The GRAIL lab conducts research within the general areas of computer graphics and geometric modeling. Research topics of particular interest include surface reconstruction, surface design, visibility analysis, anatomy of the retina, intersection, smooth computational geometry, and motion planning. Particular attention is paid to the development of algorithms that generalize from polyhedral meshes to smooth surfaces.
Knowledge discovery research at the University of Alabama at Birmingham (UAB) is being carried out by a multidisciplinary group with researchers from Computer and Information Sciences, Pathology and Medical Informatics. The current focus is on healthcare applications, more specifically on surveillance problems. A tool called Data Mining Surveillance (DMSS) has been developed which searches temporally organized medical data, builds associations and applies interestingness heuristics for the identification of trends of interest to medical domain experts. More recently several members of this group have been involved with bioinformatics applications.
The High Performance Computing Laboratory concentrates on the design of high performance systems software for scientific and commodity computing environments. Emphasizing semi-analytical approaches to the understanding of complex systems such as networks and numerical libraries, the HPC Lab has projects that span the gamut from gigabit/s communication subsystems, to numerical algorithms for huge, sparse linear systems of equations, to object-oriented applications that utilize the infrastructure to solve real problems. Standards-based approaches to computer software are emphasized, in that good ideas are pushed into standards whenever possible, to help assure their acceptance, or to find better paths that can also be adopted by industry and government. Work is undertaken at the Department of Computer and Information Sciences where a well-equipped laboratory is housed.
The Collaborative Computing Laboratory (CCL) undertakes research in the areas of Grid Computing, Distributed Computing, and Web-based Computing. Current research focus is on application development and programming environments, integration systems, problem solving environments (computational portals), and collaborative environments to support multidisciplinary research. CCL has a 64-processor Opteron cluster with Grid middleware infrastructure and is in the process of being integrated with other computational resources on campus to create a distributed campus-wide computational infrastructure - UABGrid. Members of CCL have active collaboration with other CIS research groups as well as Academic Computing Department, Mechanical Engineering Department, and Molecular and Genetic Bioinformatics Facility at UAB.
Computer Forensics seeks to apply the principles of Computer Science to the real-world problems faced by CyberCrime Investigators. Current research areas include Spam Data Mining for Law Enforcement; Phishing; and Malware Analysis.
The SPIES research group at the University of Alabama, Birmingham conducts research on multitude of topics related to the security and privacy of "emerging" systems or paradigms. A computing and networking system is considered emerging if it has already started getting deployed in the real-world (albeit not to its fullest capacity), or is deemed promising for a wide-scale deployment in the near future. The security and privacy issues surrounding such emerging systems, however, may prevent end users from utilizing their full potential, or, even worse, may rule out the chances of their deployment in the future. Currently, these emerging systems range from mobile and wireless networks (such as those involving smartphones, sensors and RFID devices) to the Internet class of systems (such as P2P systems and online social networks).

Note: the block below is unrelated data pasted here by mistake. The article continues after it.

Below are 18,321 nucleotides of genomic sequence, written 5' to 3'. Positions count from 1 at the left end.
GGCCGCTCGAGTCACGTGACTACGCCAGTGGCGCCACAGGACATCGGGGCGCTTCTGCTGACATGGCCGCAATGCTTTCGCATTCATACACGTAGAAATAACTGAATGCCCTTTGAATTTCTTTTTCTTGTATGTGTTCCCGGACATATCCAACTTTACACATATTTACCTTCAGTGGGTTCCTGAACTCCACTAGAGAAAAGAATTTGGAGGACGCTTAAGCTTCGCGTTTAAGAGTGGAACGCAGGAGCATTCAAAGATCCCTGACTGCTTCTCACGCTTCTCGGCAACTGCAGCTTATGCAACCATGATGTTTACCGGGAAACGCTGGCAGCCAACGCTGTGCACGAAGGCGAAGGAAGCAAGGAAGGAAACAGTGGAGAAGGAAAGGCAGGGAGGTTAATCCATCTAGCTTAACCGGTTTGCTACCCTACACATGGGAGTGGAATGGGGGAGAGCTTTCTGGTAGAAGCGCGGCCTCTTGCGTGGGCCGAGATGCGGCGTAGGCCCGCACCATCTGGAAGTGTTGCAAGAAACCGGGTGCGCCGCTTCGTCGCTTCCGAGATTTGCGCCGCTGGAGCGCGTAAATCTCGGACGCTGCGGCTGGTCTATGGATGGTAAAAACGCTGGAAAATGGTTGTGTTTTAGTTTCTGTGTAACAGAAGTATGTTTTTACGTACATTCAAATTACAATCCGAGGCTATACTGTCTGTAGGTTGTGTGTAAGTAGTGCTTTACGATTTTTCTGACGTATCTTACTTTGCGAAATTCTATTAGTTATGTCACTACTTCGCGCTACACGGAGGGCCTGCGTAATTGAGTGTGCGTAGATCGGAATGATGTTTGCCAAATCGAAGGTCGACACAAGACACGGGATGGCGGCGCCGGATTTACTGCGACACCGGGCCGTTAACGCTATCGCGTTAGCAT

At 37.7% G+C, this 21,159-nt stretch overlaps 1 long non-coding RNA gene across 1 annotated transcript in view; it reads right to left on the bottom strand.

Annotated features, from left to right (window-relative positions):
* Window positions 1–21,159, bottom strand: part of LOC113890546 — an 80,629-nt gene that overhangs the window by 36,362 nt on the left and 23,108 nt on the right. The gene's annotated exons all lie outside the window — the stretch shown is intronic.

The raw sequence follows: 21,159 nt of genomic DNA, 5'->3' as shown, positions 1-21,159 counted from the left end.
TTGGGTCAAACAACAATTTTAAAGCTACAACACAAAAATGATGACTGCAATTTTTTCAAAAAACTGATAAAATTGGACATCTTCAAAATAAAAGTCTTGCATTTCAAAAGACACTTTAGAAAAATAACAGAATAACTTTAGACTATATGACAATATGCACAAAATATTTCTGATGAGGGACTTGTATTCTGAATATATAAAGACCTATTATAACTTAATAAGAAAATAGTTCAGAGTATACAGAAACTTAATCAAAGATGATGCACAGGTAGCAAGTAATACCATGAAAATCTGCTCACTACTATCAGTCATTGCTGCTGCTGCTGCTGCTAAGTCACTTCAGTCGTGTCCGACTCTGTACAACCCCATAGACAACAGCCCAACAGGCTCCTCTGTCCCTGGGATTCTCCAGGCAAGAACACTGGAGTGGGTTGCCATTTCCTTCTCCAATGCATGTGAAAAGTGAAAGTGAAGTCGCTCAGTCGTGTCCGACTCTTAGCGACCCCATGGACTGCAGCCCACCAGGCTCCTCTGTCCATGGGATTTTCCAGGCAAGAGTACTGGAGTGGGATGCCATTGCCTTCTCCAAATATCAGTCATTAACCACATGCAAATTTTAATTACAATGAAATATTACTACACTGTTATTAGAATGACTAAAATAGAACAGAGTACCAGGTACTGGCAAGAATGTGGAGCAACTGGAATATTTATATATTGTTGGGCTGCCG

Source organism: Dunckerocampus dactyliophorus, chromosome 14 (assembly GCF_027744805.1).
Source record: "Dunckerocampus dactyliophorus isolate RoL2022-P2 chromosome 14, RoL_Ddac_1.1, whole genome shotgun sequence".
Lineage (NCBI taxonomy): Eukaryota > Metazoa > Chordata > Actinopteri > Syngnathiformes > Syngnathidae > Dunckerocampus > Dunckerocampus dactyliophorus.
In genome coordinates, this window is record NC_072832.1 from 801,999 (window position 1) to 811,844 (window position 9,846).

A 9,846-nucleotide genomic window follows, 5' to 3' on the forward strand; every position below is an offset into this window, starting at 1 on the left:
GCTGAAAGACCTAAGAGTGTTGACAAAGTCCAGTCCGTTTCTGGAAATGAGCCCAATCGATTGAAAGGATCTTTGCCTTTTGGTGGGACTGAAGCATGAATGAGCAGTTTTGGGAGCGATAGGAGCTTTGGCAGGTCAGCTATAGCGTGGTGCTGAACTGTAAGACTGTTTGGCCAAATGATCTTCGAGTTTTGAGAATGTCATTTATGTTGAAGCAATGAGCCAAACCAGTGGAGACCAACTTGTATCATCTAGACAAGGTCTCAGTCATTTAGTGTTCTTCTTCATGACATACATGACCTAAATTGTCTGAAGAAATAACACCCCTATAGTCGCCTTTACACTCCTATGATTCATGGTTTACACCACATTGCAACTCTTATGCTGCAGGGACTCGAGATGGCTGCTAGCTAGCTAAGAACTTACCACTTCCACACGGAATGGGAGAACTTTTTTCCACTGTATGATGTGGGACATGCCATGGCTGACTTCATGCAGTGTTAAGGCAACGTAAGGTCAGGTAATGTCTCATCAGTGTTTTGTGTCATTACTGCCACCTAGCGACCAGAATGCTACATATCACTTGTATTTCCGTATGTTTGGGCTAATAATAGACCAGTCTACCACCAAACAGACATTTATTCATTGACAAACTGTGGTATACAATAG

The goal of the SPIES group is to improve the security of emerging systems, to say in short. With this goal in mind, the group is currently running many projects centered around: Usable Security and Privacy (secure association of wireless devices, user authentication, and extrinsically motivated or playful security); Security and Privacy of Constrained Devices (such as medical implants and RFID tags); Fault-Tolerant Distributed Security and Cryptographic Services (such as secure storage in the cloud); and Privacy and Anonymity on the Internet (such as web search privacy and location privacy). SPIES is supported by multiple grants from NSF, Google, Intel, Nokia and Research in Motion. The SPIES researchers consistently publish in top-tier conferences and journals in Computer Science. The SPIES graduates can be found spying around, and earning big bucks :-), in the premises of major software and research organizations, and top academic institutions in the US. The SPIES affiliates like to go by the tag line of, "Spying for a Safer World."
The Computational Representation and Analysis of Language Laboratory explores machine learning techniques to develop statistical models of human language. The goal is to employ these models in novel areas such as syntactic and semantic processing of mixed-language text and communication disorders.
The SECuRE and Trustworthy computing Lab (SECRETLab) at CIS Dept., UAB, is dedicated towards cutting-edge research on computer security, digital forensics, and big data. Established in 2011 by Dr. Ragib Hasan, Assistant Professor, CIS, UAB, the SECRETLab currently explores research projects focused on efficient and practical security as well as data storage. Current projects at the SECRETLab include cloud security and privacy, cloud forensics, innovative mobile malware defenses, secure data and location provenance, social network security and privacy, secure biomedical devices, and digital data waste management. Research at the SECRETLab is currently funded by grants from the National Science Foundation, the Office of Naval Research, Google and Amazon.